A party aggrieved by the alleged failure, neglect, or refusal of another to arbitrate under a written agreement for arbitration may petition any United States district court which, save for such agreement, would have jurisdiction under Title 28, in a civil action... for an order directing that such arbitration proceed in the manner provided for in such agreement.

9 U.S.C. § 4 (Federal Arbitration Act.) This Court has original "diversity" jurisdiction over all civil actions when "the matter in controversy exceeds the sum or value of $75, 000, exclusive of interest and costs, and is between" parties who are "citizens of different States." See 28 U.S.C. § 1332(a)(1). The Plaintiffs assert that complete diversity of citizenship exists between the parties and that the amount in controversy exceeds $75, 000. [R. 1 at 2-4.] Defendant disagrees, arguing that the parties are not diverse, so this Court must dismiss the action for want of subject matter jurisdiction.[2] [R. 4-1 at 3-18.] In order for the Court to come to this conclusion, the Defendant encourages the Court to "look through" the arbitration action, and beyond the parties listed on the pleadings, to consider the residence of the parties named in the State Court action. [ Id. ] If the Court did this, nursing home administrators Ann Phillips, Robert Durham, and Herschel B. Sedoris, III, who are parties to the state-court case and Kentucky citizens, would destroy diversity jurisdiction. Defendant alleges that these administrators owed Ms. Christopher duties arising under the laws of Kentucky, are covered by the arbitration agreement, and should be considered for purposes of determining whether diversity of citizenship exists. Why should the Court consider the residence of these non-parties? The Defendants contend the Supreme Court's decision in Vaden v. Discover Bank, 556 U.S. 49 (2009) answers this question.

The Chief Judge in this District recently confronted this identical legal issue. She summarized the Supreme Court's holding in Vaden as follows:

In Vaden, Discover Bank sued a credit card holder in state court to recover past-due charges. The credit card holder filed a counterclaim, also asserting state-law claims. But Discover Bank believed these claims were preempted by federal law, and filed an action in federal district court to compel arbitration of the counterclaims. The Supreme Court held that the district court lacked jurisdiction because the federal issue arose within the context of the state-court counterclaim, and federal courts cannot consider counterclaims when assessing federal question jurisdiction. Accordingly, the Supreme Court directed district courts to "look through" the arbitration action and determine whether federal question jurisdiction exists based on the underlying state-court suit. Id. at 62, 129 S.Ct. 1262.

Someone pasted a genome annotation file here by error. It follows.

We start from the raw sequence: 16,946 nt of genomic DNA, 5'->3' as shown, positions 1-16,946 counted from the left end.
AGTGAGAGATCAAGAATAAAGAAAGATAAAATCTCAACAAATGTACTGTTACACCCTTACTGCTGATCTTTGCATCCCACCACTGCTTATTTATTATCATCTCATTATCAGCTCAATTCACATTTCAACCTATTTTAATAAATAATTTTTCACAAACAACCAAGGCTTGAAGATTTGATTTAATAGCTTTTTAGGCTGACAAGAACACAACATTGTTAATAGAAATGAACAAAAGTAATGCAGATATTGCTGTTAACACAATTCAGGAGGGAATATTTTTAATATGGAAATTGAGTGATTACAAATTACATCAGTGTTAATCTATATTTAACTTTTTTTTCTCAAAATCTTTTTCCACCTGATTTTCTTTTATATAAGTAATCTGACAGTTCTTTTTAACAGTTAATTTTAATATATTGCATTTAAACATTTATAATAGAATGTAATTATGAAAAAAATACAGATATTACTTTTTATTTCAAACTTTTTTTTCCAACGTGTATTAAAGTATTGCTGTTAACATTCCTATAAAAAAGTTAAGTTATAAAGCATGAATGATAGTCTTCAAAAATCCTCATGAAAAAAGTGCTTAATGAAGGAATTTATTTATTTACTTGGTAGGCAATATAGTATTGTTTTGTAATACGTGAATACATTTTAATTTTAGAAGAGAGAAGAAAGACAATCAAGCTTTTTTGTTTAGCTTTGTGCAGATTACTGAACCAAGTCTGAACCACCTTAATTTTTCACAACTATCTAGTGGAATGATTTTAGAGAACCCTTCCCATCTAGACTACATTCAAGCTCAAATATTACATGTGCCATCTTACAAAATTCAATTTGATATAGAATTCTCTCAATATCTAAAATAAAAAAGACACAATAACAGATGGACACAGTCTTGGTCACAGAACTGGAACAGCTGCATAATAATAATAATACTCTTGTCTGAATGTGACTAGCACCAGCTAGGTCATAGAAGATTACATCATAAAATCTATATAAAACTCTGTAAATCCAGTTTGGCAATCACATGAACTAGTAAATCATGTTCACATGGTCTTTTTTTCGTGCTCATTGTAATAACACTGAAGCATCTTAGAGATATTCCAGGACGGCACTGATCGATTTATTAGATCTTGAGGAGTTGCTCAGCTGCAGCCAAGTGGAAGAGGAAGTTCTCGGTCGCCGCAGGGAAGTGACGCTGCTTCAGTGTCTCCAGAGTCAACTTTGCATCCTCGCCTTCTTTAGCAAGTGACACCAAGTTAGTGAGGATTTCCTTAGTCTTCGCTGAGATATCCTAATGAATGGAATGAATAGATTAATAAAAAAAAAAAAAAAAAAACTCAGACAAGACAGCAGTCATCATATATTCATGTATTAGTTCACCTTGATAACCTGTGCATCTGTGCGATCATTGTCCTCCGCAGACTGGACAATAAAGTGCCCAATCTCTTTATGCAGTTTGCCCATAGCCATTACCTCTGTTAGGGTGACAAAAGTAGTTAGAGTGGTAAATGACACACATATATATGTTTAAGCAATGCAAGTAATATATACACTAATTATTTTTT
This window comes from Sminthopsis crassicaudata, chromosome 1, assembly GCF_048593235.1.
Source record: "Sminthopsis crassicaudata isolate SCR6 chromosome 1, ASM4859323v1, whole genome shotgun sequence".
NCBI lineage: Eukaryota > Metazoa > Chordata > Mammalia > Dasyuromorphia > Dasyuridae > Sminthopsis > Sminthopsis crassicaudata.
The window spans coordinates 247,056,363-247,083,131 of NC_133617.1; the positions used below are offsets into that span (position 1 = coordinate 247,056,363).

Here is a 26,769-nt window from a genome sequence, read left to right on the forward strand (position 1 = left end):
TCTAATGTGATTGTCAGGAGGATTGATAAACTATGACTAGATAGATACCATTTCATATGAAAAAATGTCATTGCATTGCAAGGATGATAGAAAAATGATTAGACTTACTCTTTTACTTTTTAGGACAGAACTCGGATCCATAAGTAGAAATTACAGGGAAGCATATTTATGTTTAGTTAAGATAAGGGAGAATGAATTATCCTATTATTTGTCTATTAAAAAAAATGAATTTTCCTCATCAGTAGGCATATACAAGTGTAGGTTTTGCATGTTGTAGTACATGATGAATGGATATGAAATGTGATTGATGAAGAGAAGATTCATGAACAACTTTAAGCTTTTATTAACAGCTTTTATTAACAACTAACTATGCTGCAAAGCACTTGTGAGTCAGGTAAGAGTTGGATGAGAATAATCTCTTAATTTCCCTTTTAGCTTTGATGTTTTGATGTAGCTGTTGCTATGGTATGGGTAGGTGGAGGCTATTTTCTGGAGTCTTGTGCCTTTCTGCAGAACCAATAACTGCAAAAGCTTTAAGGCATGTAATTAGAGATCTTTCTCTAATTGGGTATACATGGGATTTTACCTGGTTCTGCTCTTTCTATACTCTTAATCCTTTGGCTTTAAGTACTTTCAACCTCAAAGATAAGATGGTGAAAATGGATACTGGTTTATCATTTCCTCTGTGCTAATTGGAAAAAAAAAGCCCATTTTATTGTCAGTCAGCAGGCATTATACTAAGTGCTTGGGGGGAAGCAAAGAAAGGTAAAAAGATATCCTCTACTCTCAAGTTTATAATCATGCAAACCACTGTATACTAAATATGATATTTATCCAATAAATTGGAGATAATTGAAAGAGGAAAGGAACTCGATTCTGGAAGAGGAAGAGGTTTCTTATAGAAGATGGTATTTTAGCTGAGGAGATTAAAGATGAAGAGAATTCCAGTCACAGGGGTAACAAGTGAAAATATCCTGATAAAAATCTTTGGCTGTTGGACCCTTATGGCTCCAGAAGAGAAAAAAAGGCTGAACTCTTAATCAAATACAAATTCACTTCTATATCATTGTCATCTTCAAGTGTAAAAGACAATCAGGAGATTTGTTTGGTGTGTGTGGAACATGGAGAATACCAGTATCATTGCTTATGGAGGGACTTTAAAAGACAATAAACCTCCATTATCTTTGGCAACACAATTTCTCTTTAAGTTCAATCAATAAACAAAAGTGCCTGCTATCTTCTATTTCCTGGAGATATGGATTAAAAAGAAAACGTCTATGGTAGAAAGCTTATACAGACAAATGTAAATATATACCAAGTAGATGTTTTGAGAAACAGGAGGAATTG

Brookdale Sr. Living Inc. v. Stacy, No. CIV.A. 5:13-290-KKC, 2014 WL 2807524, at *3 (E.D. Ky. June 20, 2014), appeal docketed, No. 14-5848 (6th Cir. July 14, 2014). As in this case, the Defendant nursing home seeking dismissal in Stacy, argued that "the logic of Vaden applies with equal force in cases resting on diversity jurisdiction." Id. The Court recognized that the argument was inapposite because "the Supreme Court limited its approval of the look through' doctrine to cases involving Federal Question Jurisdiction, " specifically noting that the Supreme Court:

approve[s] the "look through" approach to this extent: A federal court may look through' a § 4 petition to determine whether it is predicated on an action that arises under' federal law; in keeping with the well-pleaded complaint rule... a federal court may not entertain a § 4 petition based on the contents, actual or hypothetical, of a counterclaim.

Stacy, 2014 WL 2807524, at *782 (quoting Vaden, 556 U.S. at 62 (emphasis added)).

This Court now joins a growing contingent of Courts, both in this District and outside of it, that have concluded that Vaden only applies to cases where Federal Question jurisdiction is asserted. See Richmond Health Facilities-Kenwood, LP v. Nichols, No. CIV.A. 5:14-141-DCR, 2014 WL 4063823, at *5 (E.D. Ky. Aug. 13, 2014); Brookdale Senior Living, Inc. v. Caudill, No. CIV.A. 5:14-098-DCR, 2014 WL 3420783, at *4 (E.D. Ky. July 10, 2014); Stacy, 2014 WL 2807524, at *4; Credit Acceptance Corp. v. Davisson, 644 F.Supp.2d 948, 953 (N.D.Ohio 2009) ("the Vaden Court explicitly limited its holding to cases where the controversy underlying the § 4 petition involves federal-question jurisdiction"); Northport Health Servs. of Arkansas, LLC v. Rutherford, 605 F.3d 483, 490-91 (8th Cir. 2010) (The existence of diversity jurisdiction in an action to compel arbitration under the FAA is determined "by the citizenship of the parties named in the proceedings before the district court, plus any indispensable parties who must be joined pursuant to Rule 19.") Because it is clear that Vaden does not apply in diversity cases, Defendant's argument that the Court must "look through" and consider the residence of the administrators fails.


Defendants next argue for dismissal on the grounds that the Plaintiffs failed to join the aforementioned administrators, who they deem to be necessary and indispensable parties to this action. [R. 4-1 at 18-23.] While the administrators might be necessary, they are not indispensable so dismissal would be inappropriate.

"Rule 19 of the Federal Rules of Civil Procedure establishes a three-step analysis for determining whether a case should proceed in the absence of a particular party." PaineWebber, Inc. v. Cohen, 276 F.3d 197, 200 (6th Cir. 2001). First, the Court must determine whether the party is necessary under Rule 19(a). Id. ...